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Hoffmann, R. A wiki for the life sciences where authorship matters. Nature Genetics (2008)

Studies on lung surfactant replacement in respiratory distress syndrome. Rapid film formation from binary mixed liposomes.

Binary mixed liposomes were prepared from dipalmitoylphosphatidylcholine (DPPC) and a minor compound, e.g., egg phosphatidylglycerol (PG) at a ratio of 9:1. Using different preparative techniques, large unilamellar vesicles (LUV), small unilamellar vesicles (SUV) or multilamellar vesicles (MLV) were obtained and were studied with an electron microscope for morphology, with a Wilhelmy balance for spreading and surface tension lowering potential, and in the surfactant-depleted isolated rat lung for their ability to restore expiratory lung capacity. Only the simultaneous investigation of phospholipids by negative staining and thin sectioning allows unequivocal classification of liposomes. The surface-active structures prepared with the technique of Bangham et al. (Bangham, A.D., Hill, M.W. and Miller, N.G.A. (1974) in Methods in Membrane Biology (Korn, E., ed.), Vol. 1, pp. 1-68, Plenum Press, New York) at room temperature are LUV. LUV containing DPPC:PG at a ratio of 9:1 rapidly spread to a film with high surface tension lowering potential. Within 5 min after injection into the subphase they rise to the surface and form a film at the air/liquid interface able to lower the surface tension to less than 1 mN/m at compression. SUV of the same chemical composition, however, are immediately surface-active only when spread directly onto the surface. MLV exhibit poor surface activity. LUV or pure DPPC, applied onto the surface, are weakly surface active within 5 min. DPPC vesicles injected into the subphase at 37 degrees C do not adsorb to any film with surface tension lowering potential in this time. The minor compounds PE, PI, PS, PA, lysoPC enable DPPC to form surface-active films after application on saline at 37 degrees C. Removal of surfactant decreases the expiratory lung capacity of the isolated rat lung from 49.7 to 12.4% at 4 cmH2O. After substitution with natural surfactant, the expiratory lung capacity is twice that of the washed lung (25.9%), but the original distensibility of the native lung is not restituted. The effect of LUV containing DPPC:PG at a ratio of 9:1 is also remarkable (21.2%).[1]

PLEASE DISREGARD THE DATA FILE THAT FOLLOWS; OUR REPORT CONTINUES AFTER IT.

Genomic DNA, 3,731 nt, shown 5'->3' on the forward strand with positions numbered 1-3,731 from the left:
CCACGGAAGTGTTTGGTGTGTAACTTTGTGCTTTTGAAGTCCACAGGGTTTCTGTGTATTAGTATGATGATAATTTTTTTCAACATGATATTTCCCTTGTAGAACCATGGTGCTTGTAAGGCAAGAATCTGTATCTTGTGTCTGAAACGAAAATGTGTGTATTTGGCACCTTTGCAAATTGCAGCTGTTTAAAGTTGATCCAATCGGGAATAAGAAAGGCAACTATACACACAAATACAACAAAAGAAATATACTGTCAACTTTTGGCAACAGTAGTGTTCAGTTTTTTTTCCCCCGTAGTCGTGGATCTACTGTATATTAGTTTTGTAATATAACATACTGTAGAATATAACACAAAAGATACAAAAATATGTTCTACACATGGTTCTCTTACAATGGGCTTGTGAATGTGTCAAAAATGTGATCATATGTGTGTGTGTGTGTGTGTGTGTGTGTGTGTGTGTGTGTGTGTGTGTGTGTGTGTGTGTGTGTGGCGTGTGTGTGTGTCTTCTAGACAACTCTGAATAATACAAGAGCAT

1. Studies on lung surfactant replacement in respiratory distress syndrome. Rapid film formation from binary mixed liposomes. Obladen, M., Popp, D., Schöll, C., Schwarz, H., Jähnig, F. Biochim. Biophys. Acta (1983) [Pubmed]
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